Gigahertz21 wrote:the only way to use the IPv6 servers is to go through a tunnel broker
That is correct if one of two cases are true:
1. You have Windows XP or below (Windows Vista and 7 have IPv6 built in.), or...
2. Your ISP doesn't support IPv6 yet.
In my case it is my ISP that is the problem, as I have Windows 7 x64. And it looks like this is your problem too as you have Vista.
Over the next year or two ISPs will have this facility available to you, as they need
to change. There are very few IPv4 domain addresses left for people to create web sites on the Internet. IPv6 is the answer, but your ISP needs to upgrade their equipment in order for you to access he new addresses. And this takes time and money, so it is slow going. You never know, maybe your ISP is already testing it, and if you contact them they might switch you over to it early and you can help them with the testing?
My ISP is currently upgrading and testing their equipment but are not testing with customers, only in house. So I went with an IPv6 tunnel broker.
I see you did ask about them. First off, they are free
and neither you nor your ISP
will notice any difference on your usage or how you use the Internet. The IPv6 tunnel broker just allows you to go to these new addresses.
A good little tutorial about using IPv6 and the usenet servers I know of is here:http://www.kaisersblog.com/2009/01/free-binaries-usenet-servers-using-ipv6/
I have tried all three of the IPv6 tunnel brokers listed, and here's my experience...Hurricane Electric
Doesn't require a program to run on your computer and seems the easiest to set up. However you do need to sign up with them, but this is free and easy. Unfortunately I couldn't use it, as it requires a certain switch in my modem to be set and my modem (which is ISP supplied and preset by them) doesn't allow my to access the deep internal settings.Freenet6 / gogoNET / gogo6
or whatever they are called (http://gogonet.gogo6.com/page/freenet6-ipv6-services
Requires a program to be initially run, but after that you can just set it to run as a Windows service each time the computer starts and close the program. Registration is optional, as you can use the tunnel broker program in anonymous mode if you wish.
Note: the program is set to pick a server for you, but this is not always the best choice. ie. For me it was selecting Montreal, Canada as the best server, but clearly Sydney was the best server as it was in my own country! But this was easily to set in the program.
I would recommend this tunnel broker if you have some sort of problem with Hurricane Electric.SixXS
Requires a program to run in the background. You also have to register with them and each registration is looked at by hand. So it can take half a day for the registration to be approved. Plus the details that they want to know upon registration is quite full, as they like to know exactly who is using their service. So it is not as simple a registration process as the others above. Also, once you have the program running and registration done, you then have to apply for the server you would like to use your tunnel through. So this is more extra wait time to get started.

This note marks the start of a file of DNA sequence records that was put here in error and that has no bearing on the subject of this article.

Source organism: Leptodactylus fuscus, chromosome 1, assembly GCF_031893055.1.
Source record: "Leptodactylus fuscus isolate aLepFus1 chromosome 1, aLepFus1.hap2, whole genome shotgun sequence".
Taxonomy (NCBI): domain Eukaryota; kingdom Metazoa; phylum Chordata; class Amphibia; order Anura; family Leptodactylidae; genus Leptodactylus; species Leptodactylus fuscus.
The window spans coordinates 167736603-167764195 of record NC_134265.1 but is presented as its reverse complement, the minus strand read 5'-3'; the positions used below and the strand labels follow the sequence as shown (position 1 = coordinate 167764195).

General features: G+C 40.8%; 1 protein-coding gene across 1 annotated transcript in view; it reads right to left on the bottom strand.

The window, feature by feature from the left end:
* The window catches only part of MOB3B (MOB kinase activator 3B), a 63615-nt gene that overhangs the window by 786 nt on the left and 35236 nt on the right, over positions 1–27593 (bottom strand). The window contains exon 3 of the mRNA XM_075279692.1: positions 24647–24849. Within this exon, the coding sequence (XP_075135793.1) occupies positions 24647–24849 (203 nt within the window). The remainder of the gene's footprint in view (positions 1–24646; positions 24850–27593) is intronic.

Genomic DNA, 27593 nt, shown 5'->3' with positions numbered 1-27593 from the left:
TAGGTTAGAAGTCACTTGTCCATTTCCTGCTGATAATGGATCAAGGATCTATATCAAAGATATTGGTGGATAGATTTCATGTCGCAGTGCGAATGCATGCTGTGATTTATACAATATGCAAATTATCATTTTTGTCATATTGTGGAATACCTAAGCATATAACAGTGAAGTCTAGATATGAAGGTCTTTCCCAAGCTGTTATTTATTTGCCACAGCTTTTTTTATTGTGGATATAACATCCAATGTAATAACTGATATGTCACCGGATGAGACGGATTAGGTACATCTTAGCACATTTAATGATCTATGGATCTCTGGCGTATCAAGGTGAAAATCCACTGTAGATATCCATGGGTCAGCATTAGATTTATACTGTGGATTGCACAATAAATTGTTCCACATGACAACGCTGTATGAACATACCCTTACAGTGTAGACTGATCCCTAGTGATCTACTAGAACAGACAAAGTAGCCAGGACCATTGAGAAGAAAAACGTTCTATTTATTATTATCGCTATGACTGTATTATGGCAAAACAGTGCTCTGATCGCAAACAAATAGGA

It may be complicated to get going, but I've found their service to be rock solid. With gogo6 (remember I can't test Hurricane to judge) you will on occasions need to disconnect and reconnect their service, as it seems to have the occasional hiccup. But not SixXS, it just connects and keeps going.
So my recommendation is to test them in the order I've listed them. But personally I've settled on SixXS as the one I like to use.
Forgot to reply to you last question: are free usenet servers worth the trouble. I think so yes. At least two out of the three servers I listed previously are working at the one time. So you just set things to download and away you go. You just have to be mindful about which servers are going so you can judge your retention and know which downloads you can get. I find my free servers are better than my friend's who has binary usenet through his ISP, as they have limited his retention to 100 days.
Are they better than a paid news service? Well no. Especially the unlimited accounts that are available from most providers with 1000 plus days retention. With those you don't have to worry about what you are clicking on to download, you just grab anything you want. Also, because you are paying for a service, you always have someone to call for help or to fix problems.